The Federal Trade Commission (FTC) enforces federal antitrust and consumer protection laws to prevent fraudulent, deceptive or anticompetitive business practices. Its toolkit includes research, legislative maneuvering, law enforcement and consumer education and advocacy.
What is the FTC?
The FTC is an independent, bipartisan federal agency tasked with keeping the economy competitive and consumers safe. It’s composed of five Presidentially-nominated, Senate-confirmed commissioners serving seven-year terms. The FTC’s main purpose is enforcing antitrust laws and preventing anticompetitive business practices (like monopolies). It also protects consumers from predatory and fraudulent business practices.
Woodrow Wilson signed the Federal Trade Commission Act in 1914 to help “bust trusts.” Specifically, the FTC was created to enforce the Clayton Act, which banned giant monopolies from consolidating profits and power.
Gradually, Congress granted the FTC greater authority and passed a broad prohibition against “unfair and deceptive” business practices. Today, the Commission enforces or administers over 70 laws related to:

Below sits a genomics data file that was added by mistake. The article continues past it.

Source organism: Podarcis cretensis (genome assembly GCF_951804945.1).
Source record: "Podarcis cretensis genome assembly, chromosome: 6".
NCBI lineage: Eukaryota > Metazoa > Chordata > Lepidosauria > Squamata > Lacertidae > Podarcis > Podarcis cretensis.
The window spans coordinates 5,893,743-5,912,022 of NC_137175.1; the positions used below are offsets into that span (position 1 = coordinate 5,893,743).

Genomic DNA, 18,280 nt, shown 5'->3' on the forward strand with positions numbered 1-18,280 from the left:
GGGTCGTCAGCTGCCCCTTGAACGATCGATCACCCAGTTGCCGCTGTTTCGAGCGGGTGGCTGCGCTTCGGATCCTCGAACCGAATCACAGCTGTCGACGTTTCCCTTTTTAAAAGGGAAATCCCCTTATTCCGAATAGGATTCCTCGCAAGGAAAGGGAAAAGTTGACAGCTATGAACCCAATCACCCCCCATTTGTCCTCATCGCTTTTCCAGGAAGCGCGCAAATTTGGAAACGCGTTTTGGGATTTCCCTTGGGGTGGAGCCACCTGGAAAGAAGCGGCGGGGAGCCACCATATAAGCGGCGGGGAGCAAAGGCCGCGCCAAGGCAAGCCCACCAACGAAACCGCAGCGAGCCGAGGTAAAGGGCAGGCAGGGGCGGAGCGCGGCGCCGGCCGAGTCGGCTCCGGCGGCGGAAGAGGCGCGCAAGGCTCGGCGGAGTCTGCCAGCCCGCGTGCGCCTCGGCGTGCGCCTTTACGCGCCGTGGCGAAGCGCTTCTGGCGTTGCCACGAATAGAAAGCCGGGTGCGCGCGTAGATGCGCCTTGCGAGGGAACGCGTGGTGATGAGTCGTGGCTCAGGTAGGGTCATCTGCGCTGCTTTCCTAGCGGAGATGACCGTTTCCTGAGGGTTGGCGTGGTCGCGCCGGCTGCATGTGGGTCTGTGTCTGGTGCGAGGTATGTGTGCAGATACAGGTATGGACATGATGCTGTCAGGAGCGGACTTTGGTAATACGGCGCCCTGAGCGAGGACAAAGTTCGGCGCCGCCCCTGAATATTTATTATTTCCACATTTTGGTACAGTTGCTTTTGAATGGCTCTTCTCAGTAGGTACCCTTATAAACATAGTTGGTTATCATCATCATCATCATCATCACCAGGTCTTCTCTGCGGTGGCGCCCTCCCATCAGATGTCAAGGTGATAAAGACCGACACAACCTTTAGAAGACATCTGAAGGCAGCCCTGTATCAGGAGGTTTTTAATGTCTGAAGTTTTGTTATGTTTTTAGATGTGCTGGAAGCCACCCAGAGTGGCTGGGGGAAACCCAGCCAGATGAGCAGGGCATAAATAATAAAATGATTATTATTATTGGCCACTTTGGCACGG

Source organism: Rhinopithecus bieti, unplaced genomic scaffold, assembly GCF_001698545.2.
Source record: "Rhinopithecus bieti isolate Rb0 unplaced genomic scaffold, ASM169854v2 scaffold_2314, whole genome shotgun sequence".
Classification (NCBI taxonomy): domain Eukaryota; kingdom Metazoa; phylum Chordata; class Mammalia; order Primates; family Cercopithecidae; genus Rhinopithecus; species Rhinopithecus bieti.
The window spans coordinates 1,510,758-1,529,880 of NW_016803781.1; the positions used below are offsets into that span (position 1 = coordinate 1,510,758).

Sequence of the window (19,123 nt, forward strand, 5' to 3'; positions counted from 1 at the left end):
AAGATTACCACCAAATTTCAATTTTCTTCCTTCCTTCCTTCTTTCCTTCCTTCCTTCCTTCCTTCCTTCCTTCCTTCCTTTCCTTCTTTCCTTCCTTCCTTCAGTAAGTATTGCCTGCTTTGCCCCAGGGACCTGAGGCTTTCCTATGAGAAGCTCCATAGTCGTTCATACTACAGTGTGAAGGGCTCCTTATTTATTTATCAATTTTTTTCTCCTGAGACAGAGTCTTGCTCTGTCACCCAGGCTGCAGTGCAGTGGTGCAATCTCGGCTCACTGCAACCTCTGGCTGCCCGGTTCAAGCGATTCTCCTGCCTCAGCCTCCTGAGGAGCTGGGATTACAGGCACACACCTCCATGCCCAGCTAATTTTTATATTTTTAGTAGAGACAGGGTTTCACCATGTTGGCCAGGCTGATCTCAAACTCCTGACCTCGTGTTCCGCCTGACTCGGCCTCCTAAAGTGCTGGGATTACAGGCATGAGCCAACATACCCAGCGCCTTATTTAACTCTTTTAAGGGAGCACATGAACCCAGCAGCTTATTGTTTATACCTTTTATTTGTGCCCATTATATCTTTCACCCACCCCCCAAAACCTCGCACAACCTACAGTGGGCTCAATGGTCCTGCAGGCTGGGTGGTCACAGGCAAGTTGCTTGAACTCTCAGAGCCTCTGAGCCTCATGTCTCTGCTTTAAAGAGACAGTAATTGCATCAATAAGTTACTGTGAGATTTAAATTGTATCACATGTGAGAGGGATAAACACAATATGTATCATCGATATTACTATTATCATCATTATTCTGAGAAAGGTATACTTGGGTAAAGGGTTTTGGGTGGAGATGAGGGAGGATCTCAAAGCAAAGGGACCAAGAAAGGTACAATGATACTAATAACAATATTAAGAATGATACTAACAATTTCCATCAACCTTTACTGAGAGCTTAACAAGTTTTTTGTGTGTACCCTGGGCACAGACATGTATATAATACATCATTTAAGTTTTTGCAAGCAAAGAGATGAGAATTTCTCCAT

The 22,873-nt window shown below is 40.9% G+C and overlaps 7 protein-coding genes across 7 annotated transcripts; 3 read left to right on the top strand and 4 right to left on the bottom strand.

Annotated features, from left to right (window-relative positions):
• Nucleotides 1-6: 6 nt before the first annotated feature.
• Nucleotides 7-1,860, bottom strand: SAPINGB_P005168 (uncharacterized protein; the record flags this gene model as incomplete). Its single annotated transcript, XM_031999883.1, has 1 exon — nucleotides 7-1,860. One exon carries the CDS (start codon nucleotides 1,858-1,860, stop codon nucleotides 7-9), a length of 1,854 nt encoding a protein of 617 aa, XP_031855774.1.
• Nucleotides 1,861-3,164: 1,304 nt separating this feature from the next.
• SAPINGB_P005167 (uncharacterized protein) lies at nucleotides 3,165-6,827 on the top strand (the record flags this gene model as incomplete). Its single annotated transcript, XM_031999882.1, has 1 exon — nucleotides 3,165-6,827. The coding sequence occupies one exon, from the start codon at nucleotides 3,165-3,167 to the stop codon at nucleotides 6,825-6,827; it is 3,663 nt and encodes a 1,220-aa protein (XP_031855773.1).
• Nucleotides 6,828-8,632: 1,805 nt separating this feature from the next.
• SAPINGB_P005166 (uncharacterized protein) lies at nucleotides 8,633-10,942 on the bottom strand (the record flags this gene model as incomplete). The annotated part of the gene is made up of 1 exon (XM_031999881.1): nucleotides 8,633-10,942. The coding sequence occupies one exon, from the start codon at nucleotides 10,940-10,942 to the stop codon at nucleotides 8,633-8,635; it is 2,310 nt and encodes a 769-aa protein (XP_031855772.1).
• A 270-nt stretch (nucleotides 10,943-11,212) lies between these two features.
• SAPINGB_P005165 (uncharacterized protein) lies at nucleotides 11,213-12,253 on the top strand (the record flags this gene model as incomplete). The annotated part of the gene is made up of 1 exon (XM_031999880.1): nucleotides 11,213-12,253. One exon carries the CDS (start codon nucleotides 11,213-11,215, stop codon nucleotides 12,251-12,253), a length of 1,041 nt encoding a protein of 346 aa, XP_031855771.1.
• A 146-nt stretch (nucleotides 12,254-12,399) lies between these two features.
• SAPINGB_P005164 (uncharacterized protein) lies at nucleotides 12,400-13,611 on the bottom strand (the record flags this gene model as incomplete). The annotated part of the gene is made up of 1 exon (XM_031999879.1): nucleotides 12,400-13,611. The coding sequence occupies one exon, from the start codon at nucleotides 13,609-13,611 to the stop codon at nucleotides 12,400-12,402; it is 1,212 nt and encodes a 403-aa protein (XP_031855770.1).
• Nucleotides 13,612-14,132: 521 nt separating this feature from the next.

The FTC has three main goals:
To accomplish these goals, the FTC pursues a variety of avenues. To start, the FTC develops policies and establishes trade regulations specifying taboo practices. Then, it investigates suspicions of fraud, false advertising, monopolistic practices and other instances of noncompliance.
When businesses violate FTC regulations, the Commission may pursue voluntary change or take legislative or law enforcement actions. It may also seek relief for consumers through injunctions, restitutions and civil penalties.
To further its efforts, the FTC also conducts research and shares its expertise with state, federal and international legislatures and agencies. It also holds workshops and conferences and builds tools to educate consumers and businesses.
To aid in its work, the FTC operates through several bureaus, like the:
The FTC also maintains an Office of Technology Research and Investigation to assist in tech-related enforcement actions.
The FTC doesn’t just protect consumers and businesses; it also safeguards investors’ right to participate in a fair, scam-free economy.
By promoting competitive business practices, the FTC helps ensure your investments gain (or lose) value on equal footing.
The FTC’s anti-fraud activities have even prevented scammers from selling bad investments – and brought relief to investors taken in by scams.
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